Brad Sherman's new sanctions would put Iranian lives on the line
Not satisfied with the latest round of harsh sanctions signed into law this July, Rep. Brad Sherman is circulating new legislation to ramp up economic restrictions on Iran, this time taking aim at its civilian aircraft. Amongst the proposed bill’s various provisions, Sherman calls for a ban on the export of civilian aircraft parts to Iran. Iran already has one of the poorest flight records in the world because of sanctions – at least 14 fatal crashes reported since 2000- but that doesn’t seem to bother Sherman. He states
Current law provides for special licensing of aircraft repair and servicing of U.S. origin aircraft owned by Iran. In July, Iran Air was denied access to EU airspace because its old Boeing and some Airbus aircraft are unsafe for air travel. Those planes should remain grounded until the nuclear crisis is resolved.
Just how prohibiting the free travel of Iranian citizens or endangering them in their attempts to do so is supporting the diplomatic process is unclear. However, the disastrous consequences that sanctions have for regular Iranians are perfectly clear. Such was the case for Caspian Airways Flight 7908,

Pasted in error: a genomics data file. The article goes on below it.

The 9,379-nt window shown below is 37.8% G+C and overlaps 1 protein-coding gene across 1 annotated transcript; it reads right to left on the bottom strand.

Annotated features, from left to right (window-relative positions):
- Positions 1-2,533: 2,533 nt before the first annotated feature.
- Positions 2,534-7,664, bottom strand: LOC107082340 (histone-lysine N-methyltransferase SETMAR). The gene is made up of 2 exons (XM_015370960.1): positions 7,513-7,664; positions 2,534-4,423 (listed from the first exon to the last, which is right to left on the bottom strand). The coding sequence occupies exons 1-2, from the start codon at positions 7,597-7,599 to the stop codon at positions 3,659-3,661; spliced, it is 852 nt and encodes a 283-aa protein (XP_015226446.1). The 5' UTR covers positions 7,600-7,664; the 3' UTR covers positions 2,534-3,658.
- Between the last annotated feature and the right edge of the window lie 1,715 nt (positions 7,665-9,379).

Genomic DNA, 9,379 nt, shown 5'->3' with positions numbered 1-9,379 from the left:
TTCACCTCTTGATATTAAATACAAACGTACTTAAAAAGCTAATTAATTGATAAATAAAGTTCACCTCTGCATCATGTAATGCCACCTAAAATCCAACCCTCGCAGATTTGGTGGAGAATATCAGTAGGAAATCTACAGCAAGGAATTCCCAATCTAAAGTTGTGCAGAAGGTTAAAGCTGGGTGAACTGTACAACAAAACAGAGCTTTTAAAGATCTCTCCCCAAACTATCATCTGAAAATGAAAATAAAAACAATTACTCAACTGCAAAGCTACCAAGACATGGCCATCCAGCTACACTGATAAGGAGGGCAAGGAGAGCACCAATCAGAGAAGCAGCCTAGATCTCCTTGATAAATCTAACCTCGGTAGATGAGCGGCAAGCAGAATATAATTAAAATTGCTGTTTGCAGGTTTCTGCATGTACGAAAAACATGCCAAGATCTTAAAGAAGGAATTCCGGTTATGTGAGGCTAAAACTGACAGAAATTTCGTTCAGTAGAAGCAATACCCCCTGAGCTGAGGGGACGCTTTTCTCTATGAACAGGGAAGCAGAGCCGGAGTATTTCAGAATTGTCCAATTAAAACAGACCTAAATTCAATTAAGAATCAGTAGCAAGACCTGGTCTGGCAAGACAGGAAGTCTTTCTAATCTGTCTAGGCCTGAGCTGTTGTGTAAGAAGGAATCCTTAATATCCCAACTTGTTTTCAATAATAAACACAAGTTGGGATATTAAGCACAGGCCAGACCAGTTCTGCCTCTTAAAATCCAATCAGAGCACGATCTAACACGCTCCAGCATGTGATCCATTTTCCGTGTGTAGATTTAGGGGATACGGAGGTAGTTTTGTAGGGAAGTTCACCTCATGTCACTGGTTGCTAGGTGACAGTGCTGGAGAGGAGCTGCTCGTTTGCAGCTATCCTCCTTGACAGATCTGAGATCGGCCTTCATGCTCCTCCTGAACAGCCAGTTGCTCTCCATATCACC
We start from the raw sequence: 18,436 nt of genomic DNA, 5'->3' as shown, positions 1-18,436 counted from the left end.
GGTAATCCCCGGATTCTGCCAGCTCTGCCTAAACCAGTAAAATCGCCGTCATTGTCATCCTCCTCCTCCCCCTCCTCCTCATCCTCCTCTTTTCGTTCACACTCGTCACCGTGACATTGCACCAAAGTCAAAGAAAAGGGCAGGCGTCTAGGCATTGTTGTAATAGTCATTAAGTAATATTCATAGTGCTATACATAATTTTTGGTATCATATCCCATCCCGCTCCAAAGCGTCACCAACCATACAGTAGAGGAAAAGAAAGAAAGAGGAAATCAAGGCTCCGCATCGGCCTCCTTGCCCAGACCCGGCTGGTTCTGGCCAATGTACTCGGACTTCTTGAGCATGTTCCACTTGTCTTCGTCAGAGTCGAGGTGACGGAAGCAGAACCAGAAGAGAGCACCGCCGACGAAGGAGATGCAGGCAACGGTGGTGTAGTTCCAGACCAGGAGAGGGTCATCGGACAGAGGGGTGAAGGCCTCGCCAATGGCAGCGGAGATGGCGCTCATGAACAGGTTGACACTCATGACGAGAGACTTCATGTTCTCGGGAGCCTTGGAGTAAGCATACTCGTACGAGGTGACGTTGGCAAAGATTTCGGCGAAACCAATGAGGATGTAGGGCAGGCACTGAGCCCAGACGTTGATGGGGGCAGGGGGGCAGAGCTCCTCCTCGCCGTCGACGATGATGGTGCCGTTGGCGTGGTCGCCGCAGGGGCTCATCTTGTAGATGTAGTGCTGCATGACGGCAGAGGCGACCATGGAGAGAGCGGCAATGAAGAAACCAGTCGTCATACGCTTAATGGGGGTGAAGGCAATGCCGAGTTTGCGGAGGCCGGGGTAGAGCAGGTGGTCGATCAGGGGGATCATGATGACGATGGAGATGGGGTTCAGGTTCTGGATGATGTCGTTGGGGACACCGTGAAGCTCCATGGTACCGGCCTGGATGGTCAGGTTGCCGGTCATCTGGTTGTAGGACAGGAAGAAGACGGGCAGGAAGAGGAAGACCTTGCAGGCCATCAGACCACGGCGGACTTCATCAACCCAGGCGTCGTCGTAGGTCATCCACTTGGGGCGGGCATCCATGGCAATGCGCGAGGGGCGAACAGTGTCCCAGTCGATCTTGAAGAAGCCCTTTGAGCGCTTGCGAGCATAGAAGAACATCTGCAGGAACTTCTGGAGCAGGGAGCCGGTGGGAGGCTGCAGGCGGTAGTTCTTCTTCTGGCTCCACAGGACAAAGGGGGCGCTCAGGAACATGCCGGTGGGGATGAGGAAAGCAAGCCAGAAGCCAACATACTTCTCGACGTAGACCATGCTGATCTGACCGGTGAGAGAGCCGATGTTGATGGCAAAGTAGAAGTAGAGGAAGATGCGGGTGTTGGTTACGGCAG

which in July of 2009 killed 168 people by virtually disintegrating upon impact:
The crash underscored what civil-aviation experts consider the dilapidated state of Iran’s fleet of aircraft and an air-transport industry under severe international sanctions that prevent it from purchasing Western-made Boeing or Airbus aircraft.
While the sanctions passed in June excluded such restrictions, Sherman’s bill would reinstate them. However, one can hardly expect Sherman to be moved by such tragedies, as he himself states in his recent piece in The Hill:
Critics also argued that these measures will hurt the Iranian people. Quite frankly, we need to do just that.
Perhaps, if we intend to further alienate the Iranian people, lend credibility to the anti-western rhetoric of hardliners and extinguish any possibility for constructive engagement. Especially when, as was the case with Flight 7908, by “hurt” you mean, “kill”.